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Self-Destructing USB Stick 223

Posted by samzenpus
from the secure-the-bits dept.
Hugh Pickens writes "PC World reports that Victorinox, maker of the legendary Swiss Army Knife, has launched a new super-secure memory stick that sounds like something out of Mission: Impossible. The Secure Pro USB comes in 8GB, 16GB, and 32GB sizes, and provides a variety of security measures including fingerprint identification, a thermal sensor, and even a self-destruct mechanism. Victorinox says the Secure is 'the most secure [device] of its kind available to the public.' The Secure features a fingerprint scanner and a thermal sensor 'so that the finger alone, detached from the body, will still not give access to the memory stick's contents.' While offering no explanation how the self-destruct mechanism works, Victorinox says that if someone tries to forcibly open the memory stick it triggers a self-destruct mechanism that 'irrevocably burns [the Secure's] CPU and memory chip.' At a contest held in London, Victorinox put its money where its mouth was and put the Secure Pro to the test offering a £100,000 cash prize ($149,000) to a team of professional hackers if they could break into the USB drive within two hours. They failed."
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Self-Destructing USB Stick

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  • by unity100 (970058) on Tuesday March 30, 2010 @07:58AM (#31668664) Homepage Journal

    to 37 degrees celsius ?

  • Two hours? (Score:5, Insightful)

    by mog007 (677810) <Mog007.gmail@com> on Tuesday March 30, 2010 @07:58AM (#31668668)

    Presumably, if you had physical access to the drive, wouldn't you have more time to crack it than two hours?

  • by boef (452862) on Tuesday March 30, 2010 @08:00AM (#31668678)
    maybe next time they will have a team of professional cannibals have a go...
  • Re:Two hours? (Score:1, Insightful)

    by bcmm (768152) on Tuesday March 30, 2010 @08:00AM (#31668682)
    Thank you!

    Also, it seems inevitable that the actual data will not be encrypted. For some reason, people who claim to make secure USB sticks never, ever use real encryption on them.
  • by alexandre (53) * on Tuesday March 30, 2010 @08:01AM (#31668684) Homepage Journal

    I thought that we had stopped 10 years ago to consider such scam contest as serious security proof?

  • Thermal sensor? (Score:5, Insightful)

    by zmotula (663798) on Tuesday March 30, 2010 @08:01AM (#31668686) Homepage

    The Secure features a fingerprint scanner and a thermal sensor 'so that the finger alone, detached from the body, will still not give access to the memory stick's contents.'

    Surely if somebody can chop off your finger he can also warm it up?

  • Re:Two hours? (Score:2, Insightful)

    by stupid_is (716292) on Tuesday March 30, 2010 @08:03AM (#31668708) Homepage

    But then you wouldn't be able to have a snazzy Press Release stating that professional hackers couldn't get into it.

  • Re:Two hours? (Score:2, Insightful)

    by HungryHobo (1314109) on Tuesday March 30, 2010 @08:11AM (#31668760)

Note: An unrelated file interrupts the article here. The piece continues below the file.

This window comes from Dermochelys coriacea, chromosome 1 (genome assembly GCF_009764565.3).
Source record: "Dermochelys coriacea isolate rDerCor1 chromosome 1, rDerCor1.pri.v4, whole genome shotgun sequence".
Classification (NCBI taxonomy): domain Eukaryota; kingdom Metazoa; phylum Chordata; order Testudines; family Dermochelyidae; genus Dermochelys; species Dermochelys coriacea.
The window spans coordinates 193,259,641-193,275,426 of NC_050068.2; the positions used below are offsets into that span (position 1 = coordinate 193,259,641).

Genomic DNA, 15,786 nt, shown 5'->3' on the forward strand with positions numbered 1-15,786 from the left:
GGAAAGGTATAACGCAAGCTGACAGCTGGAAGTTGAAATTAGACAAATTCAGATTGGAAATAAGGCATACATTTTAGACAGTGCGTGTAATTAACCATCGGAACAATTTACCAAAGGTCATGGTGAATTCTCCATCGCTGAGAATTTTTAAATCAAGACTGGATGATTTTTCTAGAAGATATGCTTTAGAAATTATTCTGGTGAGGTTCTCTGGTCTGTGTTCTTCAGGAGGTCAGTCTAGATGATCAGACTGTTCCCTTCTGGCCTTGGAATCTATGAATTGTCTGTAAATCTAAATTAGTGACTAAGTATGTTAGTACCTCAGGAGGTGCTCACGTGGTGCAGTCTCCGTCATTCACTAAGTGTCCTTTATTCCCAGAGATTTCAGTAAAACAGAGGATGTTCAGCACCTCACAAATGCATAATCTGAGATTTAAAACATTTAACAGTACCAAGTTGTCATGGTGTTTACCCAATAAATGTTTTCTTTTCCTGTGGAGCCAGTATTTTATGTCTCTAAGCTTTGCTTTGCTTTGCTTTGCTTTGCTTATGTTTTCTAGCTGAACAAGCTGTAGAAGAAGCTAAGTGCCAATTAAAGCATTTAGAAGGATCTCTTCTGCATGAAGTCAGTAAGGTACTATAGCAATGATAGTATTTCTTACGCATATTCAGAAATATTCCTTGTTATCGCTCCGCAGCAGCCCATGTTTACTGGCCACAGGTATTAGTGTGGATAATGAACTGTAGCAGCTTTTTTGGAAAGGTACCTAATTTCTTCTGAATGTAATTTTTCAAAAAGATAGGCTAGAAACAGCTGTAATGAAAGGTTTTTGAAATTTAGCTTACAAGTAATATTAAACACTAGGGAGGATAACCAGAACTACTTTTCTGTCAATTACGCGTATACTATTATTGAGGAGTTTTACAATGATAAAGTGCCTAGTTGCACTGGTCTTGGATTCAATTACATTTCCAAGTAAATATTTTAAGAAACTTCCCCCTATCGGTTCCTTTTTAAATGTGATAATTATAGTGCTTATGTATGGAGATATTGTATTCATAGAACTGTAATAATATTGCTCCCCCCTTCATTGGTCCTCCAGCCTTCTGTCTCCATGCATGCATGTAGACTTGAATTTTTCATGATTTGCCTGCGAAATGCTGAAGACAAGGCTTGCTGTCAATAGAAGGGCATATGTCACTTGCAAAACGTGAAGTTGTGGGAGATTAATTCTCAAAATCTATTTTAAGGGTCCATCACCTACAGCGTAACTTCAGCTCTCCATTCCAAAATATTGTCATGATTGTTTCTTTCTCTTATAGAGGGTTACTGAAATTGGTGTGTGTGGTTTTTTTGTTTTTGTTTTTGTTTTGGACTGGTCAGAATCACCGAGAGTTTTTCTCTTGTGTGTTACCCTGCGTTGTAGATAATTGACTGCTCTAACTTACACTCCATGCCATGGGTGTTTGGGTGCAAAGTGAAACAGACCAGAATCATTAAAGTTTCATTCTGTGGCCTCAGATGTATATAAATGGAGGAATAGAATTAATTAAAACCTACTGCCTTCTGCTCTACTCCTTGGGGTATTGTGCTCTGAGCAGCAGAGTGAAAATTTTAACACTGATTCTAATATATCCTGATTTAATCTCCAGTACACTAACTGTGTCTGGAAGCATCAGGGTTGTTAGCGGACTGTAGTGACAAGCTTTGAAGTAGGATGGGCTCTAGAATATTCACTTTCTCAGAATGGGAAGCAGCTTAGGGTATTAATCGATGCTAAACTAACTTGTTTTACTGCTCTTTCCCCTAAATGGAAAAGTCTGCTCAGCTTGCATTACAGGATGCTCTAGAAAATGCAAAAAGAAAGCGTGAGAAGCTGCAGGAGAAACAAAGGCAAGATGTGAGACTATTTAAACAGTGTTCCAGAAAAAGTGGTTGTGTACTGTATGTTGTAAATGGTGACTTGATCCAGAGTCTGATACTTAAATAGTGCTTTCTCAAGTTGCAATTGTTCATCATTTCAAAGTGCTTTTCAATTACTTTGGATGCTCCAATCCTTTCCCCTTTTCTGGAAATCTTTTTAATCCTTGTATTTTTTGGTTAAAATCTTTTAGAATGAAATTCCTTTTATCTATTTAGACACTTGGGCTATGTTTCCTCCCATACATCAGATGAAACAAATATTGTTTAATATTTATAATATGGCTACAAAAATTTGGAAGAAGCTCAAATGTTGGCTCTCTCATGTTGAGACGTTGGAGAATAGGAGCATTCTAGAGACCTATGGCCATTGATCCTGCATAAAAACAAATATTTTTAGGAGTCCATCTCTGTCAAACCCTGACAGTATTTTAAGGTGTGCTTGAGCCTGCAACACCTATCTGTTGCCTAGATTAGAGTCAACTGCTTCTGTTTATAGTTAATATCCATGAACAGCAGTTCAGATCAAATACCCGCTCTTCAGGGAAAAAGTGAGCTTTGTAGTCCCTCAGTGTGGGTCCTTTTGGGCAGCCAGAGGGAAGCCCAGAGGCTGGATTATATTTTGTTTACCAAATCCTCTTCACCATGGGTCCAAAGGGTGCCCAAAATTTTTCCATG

it's because they want to be able to sell data recovery services.

    That and it's a genuine concern in business- apparently when they ask "what if I forget my password" the answer "then you try to remember it or your data is gone" isn't acceptable.

  • by jamesh (87723) on Tuesday March 30, 2010 @08:13AM (#31668772)

    Or alternatively, find someone the owner of the USB stick cares about and threaten to cut off that persons finger if the owner doesn't cooperate.

  • by Shadow of Eternity (795165) on Tuesday March 30, 2010 @08:25AM (#31668862)

    Mod parent up.

    In fantasy land people think that the reaction to biometric security and encryption is somebody giving up or resorting to hollywood methods of getting around it.

    In reality the reaction is to just start killing or maiming people until you cooperate.

  • Re:Two hours? (Score:3, Insightful)

    by jridley (9305) on Tuesday March 30, 2010 @08:31AM (#31668906)

    Yeah, but that could mean anything. Does it specifically say that your data is encrypted to AES 256, or just that AES 256 is "used to protect your data"? The latter could mean that the key is encrypted with AES 256, but then the key is just an XOR key for the data. Or that AES 256 is only used in the driver software it loads (if there is any, I don't know).

    There have been cases before of "secure" thumb drives that just had bits on the controller that had to be unlocked with keys to allow access to the data, and simply shorting/lifting those pins on the controller defeated the security.

    A 2 hour test is pointless. The real test would be to give the devices to some guys who had the ability to put logic analyzers and scopes on the pins, and reverse engineer the entire system over the course of weeks. THEN see if they could generate a relatively simple way to break into the data.

  • Re:Two hours? (Score:3, Insightful)

    by Jurily (900488) <jurily AT gmail DOT com> on Tuesday March 30, 2010 @08:37AM (#31668956)

    That and it's a genuine concern in business- apparently when they ask "what if I forget my password" the answer "then you try to remember it or your data is gone" isn't acceptable.

    Isn't that the whole point, that people without the password won't get the data? I know business can be retarded, but come on.

    I believe the proper procedure would be to ask the boss to open the vault and get the only written copy of said password out, followed by paperwork.

  • Re:Two hours? (Score:5, Insightful)

    by spacerog (692065) <spacerog AT spacerogue DOT net> on Tuesday March 30, 2010 @08:38AM (#31668966) Homepage Journal

    "At a contest held in London, Victorinox was offering a £100,000 cash prize ($149,000) to a team of professional hackers if they could break into the USB drive within two hours. They failed."